One problem you might have is that you want to do theory and are aiming for top schools in the US. If you wanted to cross over into experimental physics, EE seems like a good background. However, for theory it's really much better to have a much stronger physics/mathematics background. The competition for theoretical physics PhDs at the ivies is also very stiff and you'd be much better off starting the right way with a physics degree. Is there any way for you to apply to schools outside your country?
     
  6. May 14, 2014 #5

    Vanadium 50

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    If the physics instruction is poor, it will be every bit as poor for an EE major as a physics major, right? I don't see how majoring in EE will better prepare you for a physics degree.

    My advice is the same as Pakistani physicists have done for decades. Get out at your first opportunity.
     
  7. May 14, 2014 #6

    Physics_UG

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    I would major in EE and take some physics classes on the side (classical mechanics, E&M, statistical physics, and QM are the main ones).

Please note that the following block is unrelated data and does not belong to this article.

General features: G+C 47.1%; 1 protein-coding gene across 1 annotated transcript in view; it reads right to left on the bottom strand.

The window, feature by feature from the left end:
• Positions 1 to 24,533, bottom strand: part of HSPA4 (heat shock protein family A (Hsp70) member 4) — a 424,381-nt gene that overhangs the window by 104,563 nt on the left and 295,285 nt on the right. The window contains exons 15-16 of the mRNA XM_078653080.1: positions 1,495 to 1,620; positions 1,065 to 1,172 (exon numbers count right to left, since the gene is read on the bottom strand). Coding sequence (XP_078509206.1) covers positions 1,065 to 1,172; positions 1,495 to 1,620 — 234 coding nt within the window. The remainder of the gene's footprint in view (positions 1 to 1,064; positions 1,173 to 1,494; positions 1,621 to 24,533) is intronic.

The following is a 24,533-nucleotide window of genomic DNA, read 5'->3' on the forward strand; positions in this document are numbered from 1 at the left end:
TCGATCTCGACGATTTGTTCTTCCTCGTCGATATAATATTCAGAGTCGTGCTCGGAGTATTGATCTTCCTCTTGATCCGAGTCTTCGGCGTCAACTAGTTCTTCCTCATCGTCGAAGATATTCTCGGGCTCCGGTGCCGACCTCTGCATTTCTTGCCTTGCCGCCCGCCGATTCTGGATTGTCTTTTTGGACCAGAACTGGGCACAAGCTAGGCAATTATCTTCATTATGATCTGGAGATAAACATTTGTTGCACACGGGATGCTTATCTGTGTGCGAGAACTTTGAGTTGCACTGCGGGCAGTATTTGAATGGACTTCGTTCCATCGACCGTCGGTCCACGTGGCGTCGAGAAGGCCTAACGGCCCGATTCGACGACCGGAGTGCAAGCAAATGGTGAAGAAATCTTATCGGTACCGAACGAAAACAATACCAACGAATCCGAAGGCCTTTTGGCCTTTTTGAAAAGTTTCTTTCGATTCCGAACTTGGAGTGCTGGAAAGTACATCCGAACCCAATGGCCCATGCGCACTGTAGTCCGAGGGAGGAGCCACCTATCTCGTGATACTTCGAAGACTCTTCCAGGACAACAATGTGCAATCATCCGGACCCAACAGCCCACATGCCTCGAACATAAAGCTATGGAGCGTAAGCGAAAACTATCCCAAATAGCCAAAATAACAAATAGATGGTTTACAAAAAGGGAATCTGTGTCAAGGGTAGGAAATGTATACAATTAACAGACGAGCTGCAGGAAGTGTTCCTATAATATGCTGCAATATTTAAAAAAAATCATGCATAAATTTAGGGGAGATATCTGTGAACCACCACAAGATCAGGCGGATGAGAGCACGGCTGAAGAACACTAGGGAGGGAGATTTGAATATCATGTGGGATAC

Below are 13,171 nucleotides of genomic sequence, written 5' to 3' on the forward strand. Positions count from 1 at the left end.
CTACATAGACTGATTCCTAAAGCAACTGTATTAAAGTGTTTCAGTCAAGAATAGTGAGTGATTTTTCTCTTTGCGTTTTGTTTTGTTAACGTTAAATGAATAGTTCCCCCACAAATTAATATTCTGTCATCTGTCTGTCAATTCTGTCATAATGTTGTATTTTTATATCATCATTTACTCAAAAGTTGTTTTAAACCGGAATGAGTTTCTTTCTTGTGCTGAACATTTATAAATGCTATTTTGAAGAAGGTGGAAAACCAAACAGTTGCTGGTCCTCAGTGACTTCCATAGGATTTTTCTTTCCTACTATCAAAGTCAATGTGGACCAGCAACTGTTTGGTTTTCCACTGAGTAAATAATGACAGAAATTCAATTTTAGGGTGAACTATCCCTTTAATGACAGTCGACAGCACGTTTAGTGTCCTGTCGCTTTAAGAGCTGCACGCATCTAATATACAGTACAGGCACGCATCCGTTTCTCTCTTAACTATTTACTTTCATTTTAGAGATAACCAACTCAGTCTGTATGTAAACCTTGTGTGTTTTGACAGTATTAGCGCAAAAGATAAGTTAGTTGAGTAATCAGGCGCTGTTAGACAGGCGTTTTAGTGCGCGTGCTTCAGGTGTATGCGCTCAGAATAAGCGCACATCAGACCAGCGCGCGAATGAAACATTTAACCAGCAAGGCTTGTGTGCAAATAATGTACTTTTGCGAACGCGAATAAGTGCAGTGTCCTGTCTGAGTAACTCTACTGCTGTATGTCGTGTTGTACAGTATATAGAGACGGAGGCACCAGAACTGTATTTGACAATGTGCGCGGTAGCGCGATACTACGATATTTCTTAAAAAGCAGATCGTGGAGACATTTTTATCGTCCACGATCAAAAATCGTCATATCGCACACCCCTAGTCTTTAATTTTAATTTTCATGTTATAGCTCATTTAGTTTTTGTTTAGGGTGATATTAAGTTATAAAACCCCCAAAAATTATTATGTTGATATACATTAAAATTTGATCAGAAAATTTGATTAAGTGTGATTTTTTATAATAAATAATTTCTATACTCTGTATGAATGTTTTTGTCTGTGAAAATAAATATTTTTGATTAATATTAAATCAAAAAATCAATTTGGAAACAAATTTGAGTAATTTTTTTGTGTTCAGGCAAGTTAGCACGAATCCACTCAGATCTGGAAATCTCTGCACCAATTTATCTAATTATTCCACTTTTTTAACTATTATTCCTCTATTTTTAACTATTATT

when I say classical mech and E&M I mean the upper level ones.
     
    Last edited: May 14, 2014
  8. May 15, 2014 #7

    interhacker

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    I see. Will doing an MS in either Physics or (Applied) Mathematics raise my chances of getting into a Theoretical Physics Ph D. programme? I know grad schools in the US usually don't require an MS for applying to a Ph D. programme as the duration of their Ph D. programmes is about 2 years longer than say, universities in the UK. But I don't really mind spending an extra two years for my MS if it raises my chances and gives me the necessary mathematics/physics skills I need for Theoretical Physics.
     
  9. May 15, 2014 #8

    interhacker

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    Well, yes. But the School of Electrical Engineering and Computer Science has its own department of Basic Sciences for teaching some of the math and physics courses it offers. The faculty there isn't ideal either, but it is slightly better than that at the School of Natural Sciences where physics majors go.

    You're right. But it was very difficult to get admitted to and afford foreign universities for a BS. Getting into grad school abroad is easier and most Pakistani physicists do that.
     
    Last edited: May 15, 2014
  10. May 15, 2014 #9

    interhacker

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    Classical Mechanics at the level of Goldstein, for example?
     
  11. May 15, 2014 #10

    jtbell

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    No, Goldstein is graduate-school level. Try something like Marion or Symon instead.